60. Discarded roll on deodorant bottles make an excellent insect repellent applicator because it enables you to keep 'bug dope' off your hands and out of your eyes. Snap off the plastic top or snap out the ball, rinse out the bottle and refill with your favorite liquid repellant.
  61. Make handy fire-starters by filling egg carton cups with lint from the dryer and pouring melted paraffin over the lint. Break the cup off to start each fire.
  62. Keep your toilet roll dry by packing it in a coffee tin with a snap-on lid.
  63. Remember that mosquitoes and biting flies seem to like dark colored clothing and the perfumed scents of many grooming products (soaps, shampoos, colognes, etc.) Dress so that you won't attract the biters, and try using unscented grooming aids.
  64. Certain fibers can be damaged by insect repellants. Don't apply repellants to spandex (from which bathing suits are made), rayon, or Dynel fabrics. Tent fabrics, plastic and painted surfaces also can be damaged by insect repellents
  65. An insect repellant will not keep bees, wasps, or hornets from stinging you. Your wisest move is one away from stinging pests.
  66. Try using a 35mm film canister when collecting insect specimens. A drop of alcohol makes the canister a fine killing jar. Label the canister with tape and keep the specimen in it.
  67. It is easier to cut plastic containers if you soak them in very hot water immediately before cutting them.
  68. Wrap fishing gear in foil to keep line from tangling and hook from rusting. By lining the compartments of a tackle box with foil, you can prevent rust damage to plugs and other equipment.
  69. Wrap a wet washcloth in a foil package and put it into your pack. You'll have a handy 'wet-wipe' for cleaning hands and face after a satisfying camp meal.
  70. Foil provides good packaging material for a campers personal toilet articles.
  71. Waterproof matches by dipping them in shellac.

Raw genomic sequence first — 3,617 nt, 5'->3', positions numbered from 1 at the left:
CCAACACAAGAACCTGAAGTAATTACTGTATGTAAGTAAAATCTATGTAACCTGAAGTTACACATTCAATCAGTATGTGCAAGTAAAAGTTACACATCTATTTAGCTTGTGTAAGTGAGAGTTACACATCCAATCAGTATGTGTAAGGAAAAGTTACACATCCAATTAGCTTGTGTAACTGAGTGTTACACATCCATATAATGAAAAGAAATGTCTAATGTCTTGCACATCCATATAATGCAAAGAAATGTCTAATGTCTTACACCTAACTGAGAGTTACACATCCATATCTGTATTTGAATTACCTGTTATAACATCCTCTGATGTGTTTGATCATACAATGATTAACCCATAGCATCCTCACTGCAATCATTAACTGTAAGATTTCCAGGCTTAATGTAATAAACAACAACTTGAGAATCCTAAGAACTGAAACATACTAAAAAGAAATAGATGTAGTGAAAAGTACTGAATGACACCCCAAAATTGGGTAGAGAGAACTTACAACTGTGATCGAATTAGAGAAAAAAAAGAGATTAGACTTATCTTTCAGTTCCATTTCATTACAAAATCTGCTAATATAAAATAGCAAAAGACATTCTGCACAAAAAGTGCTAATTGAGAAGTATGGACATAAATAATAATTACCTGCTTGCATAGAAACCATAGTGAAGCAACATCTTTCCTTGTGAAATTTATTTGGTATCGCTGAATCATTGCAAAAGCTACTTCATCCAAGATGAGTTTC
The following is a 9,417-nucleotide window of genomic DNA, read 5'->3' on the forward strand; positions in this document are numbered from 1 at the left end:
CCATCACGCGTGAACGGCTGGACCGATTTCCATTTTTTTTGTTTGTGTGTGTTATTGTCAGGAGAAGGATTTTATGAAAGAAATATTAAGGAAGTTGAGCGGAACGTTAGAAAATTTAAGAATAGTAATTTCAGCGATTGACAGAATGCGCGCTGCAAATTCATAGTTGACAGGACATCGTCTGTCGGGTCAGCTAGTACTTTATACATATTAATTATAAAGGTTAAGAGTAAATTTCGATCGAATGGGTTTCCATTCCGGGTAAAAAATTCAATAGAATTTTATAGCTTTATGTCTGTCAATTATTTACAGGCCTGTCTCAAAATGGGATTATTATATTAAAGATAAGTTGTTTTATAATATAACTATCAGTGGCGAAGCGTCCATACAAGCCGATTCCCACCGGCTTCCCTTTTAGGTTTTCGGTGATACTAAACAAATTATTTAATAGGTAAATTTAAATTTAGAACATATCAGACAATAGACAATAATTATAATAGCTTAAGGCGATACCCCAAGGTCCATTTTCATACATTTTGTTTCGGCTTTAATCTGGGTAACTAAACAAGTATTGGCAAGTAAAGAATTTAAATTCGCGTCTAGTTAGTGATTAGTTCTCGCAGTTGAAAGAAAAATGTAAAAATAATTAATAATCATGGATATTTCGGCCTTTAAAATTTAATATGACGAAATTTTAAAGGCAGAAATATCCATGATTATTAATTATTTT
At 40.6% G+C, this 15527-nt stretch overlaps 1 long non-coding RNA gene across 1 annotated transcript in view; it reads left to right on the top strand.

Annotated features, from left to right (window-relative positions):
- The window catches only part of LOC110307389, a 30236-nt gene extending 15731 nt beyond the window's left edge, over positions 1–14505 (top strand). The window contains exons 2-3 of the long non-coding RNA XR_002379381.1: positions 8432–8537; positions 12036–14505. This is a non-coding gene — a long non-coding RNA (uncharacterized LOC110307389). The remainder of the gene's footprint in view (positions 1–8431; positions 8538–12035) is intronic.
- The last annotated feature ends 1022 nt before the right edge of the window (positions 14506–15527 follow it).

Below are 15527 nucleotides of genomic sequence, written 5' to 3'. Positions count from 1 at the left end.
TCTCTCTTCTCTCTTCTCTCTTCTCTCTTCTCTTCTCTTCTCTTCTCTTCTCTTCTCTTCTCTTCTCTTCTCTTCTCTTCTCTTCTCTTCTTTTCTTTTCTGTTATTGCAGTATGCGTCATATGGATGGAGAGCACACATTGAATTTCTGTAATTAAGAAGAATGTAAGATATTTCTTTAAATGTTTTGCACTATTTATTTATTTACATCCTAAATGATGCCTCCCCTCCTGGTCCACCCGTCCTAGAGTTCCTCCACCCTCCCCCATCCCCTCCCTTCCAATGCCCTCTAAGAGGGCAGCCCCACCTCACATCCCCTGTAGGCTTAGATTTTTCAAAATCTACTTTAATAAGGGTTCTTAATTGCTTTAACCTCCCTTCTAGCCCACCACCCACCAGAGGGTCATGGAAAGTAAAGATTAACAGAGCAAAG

72. To remove musty smell from canteen, put three teaspoons of baking soda into the canteen with a bit of water. Swish it around and let sit for an hour, then rinse out the canteen.
  73. An empty plastic soda bottle, cut off to a convenient height, will work as a camp bowl. You may want to sandpaper the cut to smooth the edge.
  74. Make a survival fishing kit out of an empty 35mm film canister. Wrap fishing line around a small empty thread spool. Tie the end to a fishhook, and place in the canister. When ready to use, take the spool of line out. Lay the line across the opening of the canister and snap the lid back on for use as a bobber.
  75. Make a fish scaler by nailing metal bottle caps to a wood block. Scrape against side of fish against direction of scales.
  76. To conserve rope, mark each length of rope with a distinctive color and make a rule that the rope is never cut.
  77. A rope tied to a bleach bottle with an inch of water in it will make an effective water rescue throw line.
  78. Save inner cardboard tubes from kitchen and toilet rolls, stuff with waste paper and use as firelighters.
  79. Cut a rubber glove, when discarded, into thin strips to create varied rubber bands.
  80. Did you know that the egg whites left in empty eggshells makes good glue? Use it for scrapbooks, etc.
  81. When using a bucket for a messy job, line it with a plastic bag that can be thrown away afterwards.